United States District Court, E.D. Michigan, Southern Division
OPINION & ORDER DENYING DEFENDANT'S MOTION
FOR BOND AND REVOCATION OF THE ORDER OF DETENTION (Dkt.
A. GOLDSMITH UNITED STATES DISTRICT JUDGE
matter is before the Court on Defendant Tristan Murphy's
motion for bond and revocation of the order of detention
(Dkt. 66). Murphy is charged with conspiracy to commit Hobbs
Act robberies in violation of 18 U.S.C. § 1951(a) (Dkt.
76). On August 22, 2019, Murphy initially consented to
detention pending trial (Dkt. 54). On September 23, 2019,
this Court held a hearing regarding Murphy's motion for
bond. For the reasons stated below, the Court denies
August 20, 2019, Murphy made his initial appearance in court
following his arrest in connection with a series of
“smash and grab” robberies at jewelry stores
across the United States. Compl. ¶ 5 (Dkt. 1). The FBI
has investigated over thirty such robberies fitting a similar
description and determined that many of the robberies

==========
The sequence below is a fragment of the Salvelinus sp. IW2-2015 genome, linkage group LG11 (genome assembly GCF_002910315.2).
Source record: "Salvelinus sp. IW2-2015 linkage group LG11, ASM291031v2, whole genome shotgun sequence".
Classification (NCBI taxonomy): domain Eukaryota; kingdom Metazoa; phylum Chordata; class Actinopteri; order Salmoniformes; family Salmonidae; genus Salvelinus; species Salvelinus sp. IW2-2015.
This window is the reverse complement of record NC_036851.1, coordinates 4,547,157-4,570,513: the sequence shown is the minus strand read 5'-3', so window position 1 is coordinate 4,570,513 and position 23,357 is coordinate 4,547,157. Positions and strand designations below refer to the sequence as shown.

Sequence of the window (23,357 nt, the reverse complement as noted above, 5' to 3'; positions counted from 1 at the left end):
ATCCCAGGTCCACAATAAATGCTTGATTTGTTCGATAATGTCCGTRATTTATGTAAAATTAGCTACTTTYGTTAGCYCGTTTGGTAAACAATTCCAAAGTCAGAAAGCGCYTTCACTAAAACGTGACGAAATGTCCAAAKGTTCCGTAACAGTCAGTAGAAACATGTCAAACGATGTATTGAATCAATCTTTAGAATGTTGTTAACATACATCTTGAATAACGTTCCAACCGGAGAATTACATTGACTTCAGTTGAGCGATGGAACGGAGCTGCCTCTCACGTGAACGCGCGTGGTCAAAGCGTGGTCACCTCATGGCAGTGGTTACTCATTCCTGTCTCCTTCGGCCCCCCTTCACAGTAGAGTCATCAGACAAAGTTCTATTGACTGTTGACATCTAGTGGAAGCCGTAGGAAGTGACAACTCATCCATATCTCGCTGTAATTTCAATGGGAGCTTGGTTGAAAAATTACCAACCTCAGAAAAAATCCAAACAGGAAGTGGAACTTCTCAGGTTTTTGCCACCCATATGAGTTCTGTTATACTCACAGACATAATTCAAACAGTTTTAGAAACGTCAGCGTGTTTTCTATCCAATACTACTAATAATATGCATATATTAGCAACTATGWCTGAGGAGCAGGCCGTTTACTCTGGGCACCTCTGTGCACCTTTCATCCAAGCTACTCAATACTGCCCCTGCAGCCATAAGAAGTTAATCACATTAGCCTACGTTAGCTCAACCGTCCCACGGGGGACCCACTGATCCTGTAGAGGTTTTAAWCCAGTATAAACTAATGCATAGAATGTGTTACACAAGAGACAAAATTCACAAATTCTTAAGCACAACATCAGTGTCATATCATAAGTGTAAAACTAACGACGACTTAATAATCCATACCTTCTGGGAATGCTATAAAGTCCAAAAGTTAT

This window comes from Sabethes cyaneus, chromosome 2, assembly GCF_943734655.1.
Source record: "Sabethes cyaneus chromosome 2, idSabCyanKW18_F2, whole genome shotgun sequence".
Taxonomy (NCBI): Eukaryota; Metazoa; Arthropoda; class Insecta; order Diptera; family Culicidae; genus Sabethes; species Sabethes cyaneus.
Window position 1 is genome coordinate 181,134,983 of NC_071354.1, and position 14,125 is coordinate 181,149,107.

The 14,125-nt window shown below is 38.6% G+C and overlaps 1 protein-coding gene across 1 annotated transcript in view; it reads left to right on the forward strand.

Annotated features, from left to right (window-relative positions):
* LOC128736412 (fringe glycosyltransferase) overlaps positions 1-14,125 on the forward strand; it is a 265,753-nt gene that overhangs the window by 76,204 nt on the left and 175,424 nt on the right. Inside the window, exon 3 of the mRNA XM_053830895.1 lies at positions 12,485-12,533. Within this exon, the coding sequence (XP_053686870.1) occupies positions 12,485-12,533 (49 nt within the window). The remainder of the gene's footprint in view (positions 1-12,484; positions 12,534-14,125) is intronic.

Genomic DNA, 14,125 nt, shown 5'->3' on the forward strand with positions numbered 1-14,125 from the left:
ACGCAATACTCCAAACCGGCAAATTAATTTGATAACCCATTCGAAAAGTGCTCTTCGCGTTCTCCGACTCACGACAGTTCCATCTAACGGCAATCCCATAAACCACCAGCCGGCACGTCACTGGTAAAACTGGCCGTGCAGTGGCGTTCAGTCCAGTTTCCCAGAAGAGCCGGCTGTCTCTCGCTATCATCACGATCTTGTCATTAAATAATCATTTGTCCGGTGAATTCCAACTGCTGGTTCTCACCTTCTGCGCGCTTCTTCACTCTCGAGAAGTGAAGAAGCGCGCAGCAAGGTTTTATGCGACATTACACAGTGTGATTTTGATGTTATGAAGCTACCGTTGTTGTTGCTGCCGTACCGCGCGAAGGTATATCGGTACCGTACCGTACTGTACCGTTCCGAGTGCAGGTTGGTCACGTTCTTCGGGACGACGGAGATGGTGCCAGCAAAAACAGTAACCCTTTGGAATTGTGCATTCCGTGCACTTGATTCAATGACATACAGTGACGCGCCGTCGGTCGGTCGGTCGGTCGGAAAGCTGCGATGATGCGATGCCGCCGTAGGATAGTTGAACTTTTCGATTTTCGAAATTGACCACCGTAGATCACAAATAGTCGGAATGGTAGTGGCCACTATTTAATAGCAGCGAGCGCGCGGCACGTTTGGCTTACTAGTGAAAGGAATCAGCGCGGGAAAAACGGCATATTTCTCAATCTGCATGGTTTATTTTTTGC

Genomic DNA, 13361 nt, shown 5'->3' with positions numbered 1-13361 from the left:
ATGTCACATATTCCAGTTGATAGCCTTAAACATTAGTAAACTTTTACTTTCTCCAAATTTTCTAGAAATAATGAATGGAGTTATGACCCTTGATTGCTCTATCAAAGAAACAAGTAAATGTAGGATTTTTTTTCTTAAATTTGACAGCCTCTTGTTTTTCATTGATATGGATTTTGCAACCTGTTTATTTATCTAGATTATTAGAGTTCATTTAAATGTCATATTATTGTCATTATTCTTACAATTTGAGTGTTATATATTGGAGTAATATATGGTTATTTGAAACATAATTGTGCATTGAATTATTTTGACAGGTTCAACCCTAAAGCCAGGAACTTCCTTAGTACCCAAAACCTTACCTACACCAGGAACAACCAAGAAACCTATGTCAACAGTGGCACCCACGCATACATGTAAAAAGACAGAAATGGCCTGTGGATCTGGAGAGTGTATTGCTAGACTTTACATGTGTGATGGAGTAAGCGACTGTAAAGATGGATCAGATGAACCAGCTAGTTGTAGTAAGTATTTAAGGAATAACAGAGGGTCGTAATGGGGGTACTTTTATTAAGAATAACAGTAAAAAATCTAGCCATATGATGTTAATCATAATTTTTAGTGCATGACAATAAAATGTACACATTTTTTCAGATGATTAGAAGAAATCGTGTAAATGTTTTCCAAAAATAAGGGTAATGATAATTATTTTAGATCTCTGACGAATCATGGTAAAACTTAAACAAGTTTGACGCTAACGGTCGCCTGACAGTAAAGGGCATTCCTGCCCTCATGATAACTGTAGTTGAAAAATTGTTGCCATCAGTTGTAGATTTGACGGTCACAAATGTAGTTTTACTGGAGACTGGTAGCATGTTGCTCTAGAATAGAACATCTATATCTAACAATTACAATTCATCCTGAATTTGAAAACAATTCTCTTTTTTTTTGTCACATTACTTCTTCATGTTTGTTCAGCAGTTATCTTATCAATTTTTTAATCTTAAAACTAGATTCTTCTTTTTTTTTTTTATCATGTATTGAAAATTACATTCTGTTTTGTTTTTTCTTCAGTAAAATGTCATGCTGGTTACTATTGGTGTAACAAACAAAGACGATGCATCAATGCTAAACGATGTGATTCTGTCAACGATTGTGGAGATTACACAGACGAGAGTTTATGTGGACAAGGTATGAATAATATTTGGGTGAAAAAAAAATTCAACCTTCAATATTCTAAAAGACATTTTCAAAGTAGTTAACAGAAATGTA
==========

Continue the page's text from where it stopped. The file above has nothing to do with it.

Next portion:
involved subjects living in the Detroit area. Id.
Typically, two groups would drive from Detroit to the robbery
location in separate vehicles: one group in a vehicle that
was properly registered or lawfully rented, and another group
in a stolen vehicle that could be abandoned immediately after
the robbery. Id. ¶¶ 12, 14, 18, 21. The
robbers would enter the targeted store, use sledgehammers to
break glass enclosures, and take diamonds and other jewelry.
2d Superseding Indictment ¶ 3 (Dkt. 76). After
abandoning the stolen car, both groups would travel back to
Detroit in the clean vehicle. Compl. ¶ 12. Murphy is
alleged to have taken an active role in a robbery on June 11,
2019, in Jacksonville, Florida.
release or detention of a federal defendant pending trial is
governed by the Bail Reform Act, 18 U.S.C. § 3142.
Generally, “[t]he default position of the law . . . is
that a defendant should be released pending trial.”
United States v. Stone, 608 F.3d 939, 945 (6th Cir.
2010). Under § 3142, a defendant may be detained pending
trial if a judge “‘finds that no condition or
combination of conditions will reasonably assure the
appearance of the person as required and the safety of any
other person and the community[.]'” Id.
(quoting 18 U.S.C. § 3142(e)). In determining whether
any condition or combination of conditions would reasonably
assure the appearance of the defendant and the safety of the
community, courts must evaluate the available information
concerning: (1) the nature and circumstances of the offense